Rights of light: RICS guidance overview
Seeing the light
22 July 2016
Michael Ney outlines new RICS guidance on the often controversial issue of rights of light
Do you have clients or potential clients with questions about rights of light?
Questions regarding light are becoming more common. There are several factors that contribute to this: the availability of information on the internet means that more people are aware of the issue; people are much more likely to complain nowadays than in the past; and pressure from the government requires local planning authorities to seek denser development in response to the housing shortage, meaning that buildings are built higher and closer to others than before.
The most common misconception is that the planning process deals with the matter of light. This leads to the mistaken belief that once planning consent has been granted, there is nothing further that affected neighbours can do about the loss of light or overshadowing that they might, or will, suffer.
The most common misconception is that the planning process deals with the matter of light
Many members may also be unclear as to what planners can and cannot do, so they find themselves uncertain as to what advice to give to clients. Most local authorities do have policies in their local plans, or in supplementary planning documents made under those plans, to protect the amenities of nearby residential properties. Some authorities, such as Westminster City Council, also protect the amenities of educational buildings. Planners can thus consider the effects that any proposals have on surrounding buildings, and may use that information to inform their decisions. This matter is dealt with in greater detail in the guidance note on Daylighting and Sunlighting.
In England, Wales, Northern Ireland and the Republic of Ireland, where a building – whether residential, commercial or industrial – has benefited from a flow of light from over someone else’s land through its defined apertures, usually windows, for an uninterrupted period of 20 years, the building normally obtains an easement to that flow of light by operation of the Prescription Act 1832 or the Prescription (Ireland) Act 1832. There are other methods of obtaining such an easement but these are more fully addressed in the Rights of Light guidance note. Similarly, there are restrictions on obtaining prescriptive easements, such as where there is common ownership of the lands or where land over which the light flows belongs to the Crown.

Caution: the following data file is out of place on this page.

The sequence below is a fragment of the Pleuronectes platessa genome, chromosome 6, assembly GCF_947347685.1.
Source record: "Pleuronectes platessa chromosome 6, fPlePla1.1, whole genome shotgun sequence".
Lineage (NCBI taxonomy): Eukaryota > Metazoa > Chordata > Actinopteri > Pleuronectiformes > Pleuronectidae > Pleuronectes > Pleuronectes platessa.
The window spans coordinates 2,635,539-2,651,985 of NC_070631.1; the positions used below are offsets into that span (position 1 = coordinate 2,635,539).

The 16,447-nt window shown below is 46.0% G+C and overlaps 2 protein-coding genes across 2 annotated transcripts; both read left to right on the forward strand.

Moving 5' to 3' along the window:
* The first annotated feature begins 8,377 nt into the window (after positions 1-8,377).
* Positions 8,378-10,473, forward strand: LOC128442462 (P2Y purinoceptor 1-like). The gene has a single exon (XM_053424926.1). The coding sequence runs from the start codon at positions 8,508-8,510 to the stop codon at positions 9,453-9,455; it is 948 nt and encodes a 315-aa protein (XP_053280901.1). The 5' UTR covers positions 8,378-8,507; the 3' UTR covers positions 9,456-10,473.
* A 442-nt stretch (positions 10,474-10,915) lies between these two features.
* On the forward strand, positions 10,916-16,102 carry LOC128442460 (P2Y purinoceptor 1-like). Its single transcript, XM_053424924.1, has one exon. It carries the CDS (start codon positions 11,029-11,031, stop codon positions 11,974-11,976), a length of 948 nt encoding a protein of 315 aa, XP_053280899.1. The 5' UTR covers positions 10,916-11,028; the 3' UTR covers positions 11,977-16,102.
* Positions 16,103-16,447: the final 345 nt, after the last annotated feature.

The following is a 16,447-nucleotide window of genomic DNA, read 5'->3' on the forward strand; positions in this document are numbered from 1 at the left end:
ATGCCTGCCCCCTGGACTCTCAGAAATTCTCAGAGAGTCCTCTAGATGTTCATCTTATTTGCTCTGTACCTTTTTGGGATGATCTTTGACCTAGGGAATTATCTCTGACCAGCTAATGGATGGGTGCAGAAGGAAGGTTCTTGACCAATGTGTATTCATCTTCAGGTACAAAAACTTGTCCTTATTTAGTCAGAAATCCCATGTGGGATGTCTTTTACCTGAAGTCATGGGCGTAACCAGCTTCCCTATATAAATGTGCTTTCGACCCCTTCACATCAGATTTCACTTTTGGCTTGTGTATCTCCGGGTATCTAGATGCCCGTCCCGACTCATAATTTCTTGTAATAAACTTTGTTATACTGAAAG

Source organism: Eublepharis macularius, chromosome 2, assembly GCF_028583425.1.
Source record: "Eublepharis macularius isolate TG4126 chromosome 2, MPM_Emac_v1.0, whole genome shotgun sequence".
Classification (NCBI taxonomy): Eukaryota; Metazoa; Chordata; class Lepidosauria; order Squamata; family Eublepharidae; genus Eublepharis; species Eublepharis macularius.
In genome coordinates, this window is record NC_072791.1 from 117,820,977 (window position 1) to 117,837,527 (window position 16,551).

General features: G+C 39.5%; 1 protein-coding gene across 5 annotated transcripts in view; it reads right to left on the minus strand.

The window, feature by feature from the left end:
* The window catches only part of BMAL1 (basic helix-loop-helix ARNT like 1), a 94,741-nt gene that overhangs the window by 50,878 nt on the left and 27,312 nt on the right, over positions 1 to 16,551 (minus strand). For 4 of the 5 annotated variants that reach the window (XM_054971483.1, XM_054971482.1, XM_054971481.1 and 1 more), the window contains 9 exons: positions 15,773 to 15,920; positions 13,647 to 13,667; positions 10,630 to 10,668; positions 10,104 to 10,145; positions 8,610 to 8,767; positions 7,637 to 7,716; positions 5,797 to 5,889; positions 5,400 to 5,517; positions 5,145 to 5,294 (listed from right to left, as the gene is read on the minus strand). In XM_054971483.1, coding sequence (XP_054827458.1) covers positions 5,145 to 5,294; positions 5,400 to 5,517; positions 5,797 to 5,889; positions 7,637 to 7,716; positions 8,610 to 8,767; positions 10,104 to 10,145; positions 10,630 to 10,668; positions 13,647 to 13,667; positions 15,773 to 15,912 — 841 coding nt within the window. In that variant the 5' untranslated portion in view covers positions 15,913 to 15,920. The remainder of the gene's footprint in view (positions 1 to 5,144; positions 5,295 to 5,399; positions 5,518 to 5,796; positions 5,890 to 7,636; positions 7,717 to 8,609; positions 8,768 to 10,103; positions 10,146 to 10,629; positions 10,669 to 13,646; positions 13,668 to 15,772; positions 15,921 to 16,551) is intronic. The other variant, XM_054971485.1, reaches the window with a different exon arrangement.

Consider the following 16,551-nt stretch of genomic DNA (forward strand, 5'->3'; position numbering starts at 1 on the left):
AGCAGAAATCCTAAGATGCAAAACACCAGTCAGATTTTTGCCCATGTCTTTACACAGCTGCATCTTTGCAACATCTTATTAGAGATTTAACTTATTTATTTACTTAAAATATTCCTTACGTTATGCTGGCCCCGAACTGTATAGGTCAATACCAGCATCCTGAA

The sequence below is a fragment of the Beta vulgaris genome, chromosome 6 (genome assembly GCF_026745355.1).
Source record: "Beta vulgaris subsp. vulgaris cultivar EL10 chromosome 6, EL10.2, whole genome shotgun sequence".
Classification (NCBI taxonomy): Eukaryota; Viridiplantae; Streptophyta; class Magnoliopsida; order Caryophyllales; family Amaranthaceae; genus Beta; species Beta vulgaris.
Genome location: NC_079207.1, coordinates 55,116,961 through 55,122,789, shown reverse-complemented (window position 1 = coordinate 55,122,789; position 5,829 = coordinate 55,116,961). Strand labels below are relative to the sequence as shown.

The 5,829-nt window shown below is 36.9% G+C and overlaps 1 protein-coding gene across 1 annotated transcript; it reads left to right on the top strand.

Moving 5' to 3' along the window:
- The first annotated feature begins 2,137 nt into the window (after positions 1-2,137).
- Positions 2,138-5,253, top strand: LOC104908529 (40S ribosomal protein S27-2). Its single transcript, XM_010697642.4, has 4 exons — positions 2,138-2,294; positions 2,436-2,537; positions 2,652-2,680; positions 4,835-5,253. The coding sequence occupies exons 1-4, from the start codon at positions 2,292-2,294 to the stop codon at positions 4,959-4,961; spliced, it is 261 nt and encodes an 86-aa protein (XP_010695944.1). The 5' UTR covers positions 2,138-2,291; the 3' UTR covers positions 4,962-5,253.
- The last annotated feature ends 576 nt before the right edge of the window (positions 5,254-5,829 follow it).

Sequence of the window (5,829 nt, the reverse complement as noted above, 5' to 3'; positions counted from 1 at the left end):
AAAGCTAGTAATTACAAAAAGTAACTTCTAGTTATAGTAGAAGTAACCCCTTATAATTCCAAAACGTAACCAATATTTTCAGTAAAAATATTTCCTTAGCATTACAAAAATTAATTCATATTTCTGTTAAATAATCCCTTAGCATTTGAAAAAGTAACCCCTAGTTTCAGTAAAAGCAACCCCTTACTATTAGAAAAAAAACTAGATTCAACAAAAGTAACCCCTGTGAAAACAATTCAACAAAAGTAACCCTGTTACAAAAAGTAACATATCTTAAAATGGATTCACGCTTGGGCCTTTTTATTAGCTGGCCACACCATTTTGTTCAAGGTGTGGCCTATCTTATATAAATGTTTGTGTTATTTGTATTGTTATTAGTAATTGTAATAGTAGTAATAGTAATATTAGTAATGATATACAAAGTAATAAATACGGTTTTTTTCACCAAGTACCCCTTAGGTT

Where an easement has been established, and the owner of the land over which the light flows wishes to build in such a way as to reduce the flow of light through the windows significantly, then the affected owner can take legal action to protect their easement. Indeed, it is the only way they can protect their easement, because the planning authority cannot assist them.
Dealing with matters of rights of light can be fiendishly difficult. Does the dominant owner really have an easement? Is that easement really adversely affected? Are there reservations preventing them gaining rights of light and air? Do they have the benefit of the Housing Act 1985, Schedule 2? If the affected property’s owner has an easement and it really is affected, how should they defend their rights? Can they afford to go to law? Can they afford to take the risk of not winning?
If acting for a developer, the questions are just as risky:
- does the neighbour have rights and are they affected?
- if they were to take legal action and win, would the court be likely to grant an injunction or an award of compensation?
- might the development scheme need scaling back?
- if compensation is awarded, would that be based on a share of the developer’s profit?
- can a developing owner insure the risk or should they approach the affected neighbours and offer them money?
- doesn’t planning permission deal with all such matters in any case?
James Kavanagh MRICS, Director RICS Land Group, writes:
The chartered surveyor has an established role as an expert dealing with the enjoyment of natural light in the built environment. This guidance note deals solely with easements known as "rights of light" and the approach to be adopted by surveyors. It is aimed principally towards the practitioner who may not be an experienced specialist in rights of light, although it is hoped that all chartered surveyors will find the guidance useful.